$15 Min Wage Advocate Admits Job Losses, But..

By David Flemming

On September 6, state legislators on the Minimum Wage Study Committee heard from Ellen Kahler, Executive Director at the Vermont Sustainable Jobs Fund – an advocate in favor of the $15 minimum wage. Kahler suggested that if Vermont’s small business owners were just smarter and worked harder, they could afford the proposed massive increase in wages.

Kahler began her testimony with a chart showing the average size of firms in Vermont. “Vermont is very much a state of small businesses. 90% of all Vermont Firms have fewer than 20 workers.” Such a statistic should give legislators pause. Vermont is not a state of large corporations that are able to readily absorb increased labor costs. Ours is a state of Vermonters employing their neighbors and family in ventures that don’t generally have large profit margins.

Jobs Chart for Blog

Kahler acknowledged the possibility of the minimum wage causing small business owners to reduce hours, lay off workers, increase prices, or see a fall in profits that could potentially lead them to go out of business.

But, she downplayed these risks. Why?

Kahler argued that businesses are exposing themselves to these likelihoods because they “aren’t pricing their products correctly (and) they aren’t thinking strategically.” In other words, they’re not charging their customers – us – enough, and the owners just aren’t smart enough to see the big picture potential of their own businesses.

But bureaucrats are and can! Kahler believes that pouring money into “small business development centers,” government funded organizations that show small business owners ways to improve their businesses, can overcome this challenge. According to the Vermont Small Business Development Center’s website, this program receives funding from the State of Vermont’s Agency of Commerce and Community Development. In other words, government would charge taxpayers more money to foot the bill for paying government agents to advise shop holders to charge those same taxpayers more for their goods and services. Sounds like someone’s getting the short end of the stick here.

But, even if taxpayers could be convinced to pay up, more government funded development centers are unlikely to be the answer because, Kahler admits, many small business owners are too busy “putting out fires” and “working 12-hour days” to consider strategies from experts. So, taxpayers are being asked to fund a program that advocates recognize is underutilized, and yet somehow believe will counter the negative effects of a $15 minimum wage. Okay, then.

The risks of imposing a minimum wage on Vermont’s small businesses are numerous and serious: reducing hours, laying off workers, raising prices that could drive customers away, and ultimately, the possibility of business foreclosure. The prospect of Vermont businesses countering the damage from a higher minimum wage by somehow increasing their productivity using the strategies suggested by an army of taxpayer-funded government bureaucrats is far from assuring.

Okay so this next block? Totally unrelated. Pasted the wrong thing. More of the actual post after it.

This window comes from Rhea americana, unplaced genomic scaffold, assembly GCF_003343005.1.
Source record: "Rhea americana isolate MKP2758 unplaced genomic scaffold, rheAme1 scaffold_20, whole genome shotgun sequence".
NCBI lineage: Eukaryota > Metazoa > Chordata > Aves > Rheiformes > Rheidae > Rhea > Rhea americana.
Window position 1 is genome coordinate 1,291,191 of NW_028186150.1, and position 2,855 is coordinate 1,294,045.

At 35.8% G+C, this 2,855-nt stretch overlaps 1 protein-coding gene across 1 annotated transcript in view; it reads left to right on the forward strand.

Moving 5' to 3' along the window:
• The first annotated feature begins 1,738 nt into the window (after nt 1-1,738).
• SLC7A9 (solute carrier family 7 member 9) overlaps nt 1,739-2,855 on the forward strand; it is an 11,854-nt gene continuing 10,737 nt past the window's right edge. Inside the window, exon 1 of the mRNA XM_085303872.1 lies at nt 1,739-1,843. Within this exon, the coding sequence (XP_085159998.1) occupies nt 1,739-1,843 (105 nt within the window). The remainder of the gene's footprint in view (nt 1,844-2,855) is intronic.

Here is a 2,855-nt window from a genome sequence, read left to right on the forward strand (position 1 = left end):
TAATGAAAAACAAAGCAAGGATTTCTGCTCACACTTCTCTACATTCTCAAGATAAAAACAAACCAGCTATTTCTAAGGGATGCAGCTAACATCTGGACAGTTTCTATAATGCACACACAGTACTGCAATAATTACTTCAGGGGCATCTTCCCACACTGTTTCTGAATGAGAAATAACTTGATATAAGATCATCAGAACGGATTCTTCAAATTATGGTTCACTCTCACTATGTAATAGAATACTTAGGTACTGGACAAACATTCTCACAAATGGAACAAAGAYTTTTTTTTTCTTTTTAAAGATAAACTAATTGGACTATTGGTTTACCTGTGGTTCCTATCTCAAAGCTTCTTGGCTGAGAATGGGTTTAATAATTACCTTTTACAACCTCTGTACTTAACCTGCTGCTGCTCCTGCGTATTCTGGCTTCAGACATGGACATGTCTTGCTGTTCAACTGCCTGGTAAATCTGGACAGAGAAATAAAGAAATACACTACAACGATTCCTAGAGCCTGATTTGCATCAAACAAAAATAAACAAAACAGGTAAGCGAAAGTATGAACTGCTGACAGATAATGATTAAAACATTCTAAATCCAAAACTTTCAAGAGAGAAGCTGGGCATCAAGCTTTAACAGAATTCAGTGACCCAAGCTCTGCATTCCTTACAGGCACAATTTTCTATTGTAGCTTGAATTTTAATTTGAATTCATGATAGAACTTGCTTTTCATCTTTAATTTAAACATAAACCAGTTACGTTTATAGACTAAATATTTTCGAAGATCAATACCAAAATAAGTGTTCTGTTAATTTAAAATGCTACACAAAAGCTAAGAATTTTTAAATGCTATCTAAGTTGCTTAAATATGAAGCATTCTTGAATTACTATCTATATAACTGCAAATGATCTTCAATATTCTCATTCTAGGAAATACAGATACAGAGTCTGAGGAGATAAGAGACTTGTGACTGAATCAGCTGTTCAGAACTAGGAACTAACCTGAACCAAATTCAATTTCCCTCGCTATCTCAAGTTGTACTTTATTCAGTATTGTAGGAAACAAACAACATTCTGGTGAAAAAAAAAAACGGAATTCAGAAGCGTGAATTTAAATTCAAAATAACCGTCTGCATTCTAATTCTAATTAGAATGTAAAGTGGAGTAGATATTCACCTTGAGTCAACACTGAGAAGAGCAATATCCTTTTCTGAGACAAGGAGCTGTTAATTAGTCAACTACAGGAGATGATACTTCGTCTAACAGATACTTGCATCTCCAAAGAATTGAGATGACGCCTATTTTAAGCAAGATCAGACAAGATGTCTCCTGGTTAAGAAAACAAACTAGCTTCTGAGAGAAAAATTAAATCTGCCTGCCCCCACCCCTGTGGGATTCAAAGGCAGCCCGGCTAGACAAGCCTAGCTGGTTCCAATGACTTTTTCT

– David Flemming is a policy analyst for the Ethan Allen Institute.

{ 4 comments… read them below or add one }

H. Brooke Paige September 8, 2017 at 7:52 pm

In the “Land of Endless Taxes” anything and everything is possible. You just “gotta” love these pointy head intellectuals, who never have done an honest days work, telling business persons who are working 12-15 hours a day (often 7 days a week) to keep their heads above water how to run their businesses. And the profound advise that will allow these folks to pay some self-centered, self-congratulatory millennial 15 dollars an hour – “Raise Your Prices and Think Strategically !” GREAT !


Tom September 8, 2017 at 9:36 pm

well as payroll goes up small businesses will all so have to pay more in workers comp.could make the $15 an hr be $21 an hour. nobody is thinking about the extra coast of workers comp


Jim Bulmer September 9, 2017 at 12:39 am

Vermont is a state of small businesses? My guess is that there’s a direct corolation between Vermont’s unfriendly business climate and the number of large high employment firms in our state.


James Hall September 9, 2017 at 3:45 pm

You are so right!!!!

The mind boggler here is why all these intellectuals, that know what’s best for us, do NOT get it!!


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The Ethan Allen Institute is Vermont’s free-market public policy research and education organization. Founded in 1993, we are one of fifty-plus similar but independent state-level, public policy organizations around the country which exchange ideas and information through the State Policy Network.

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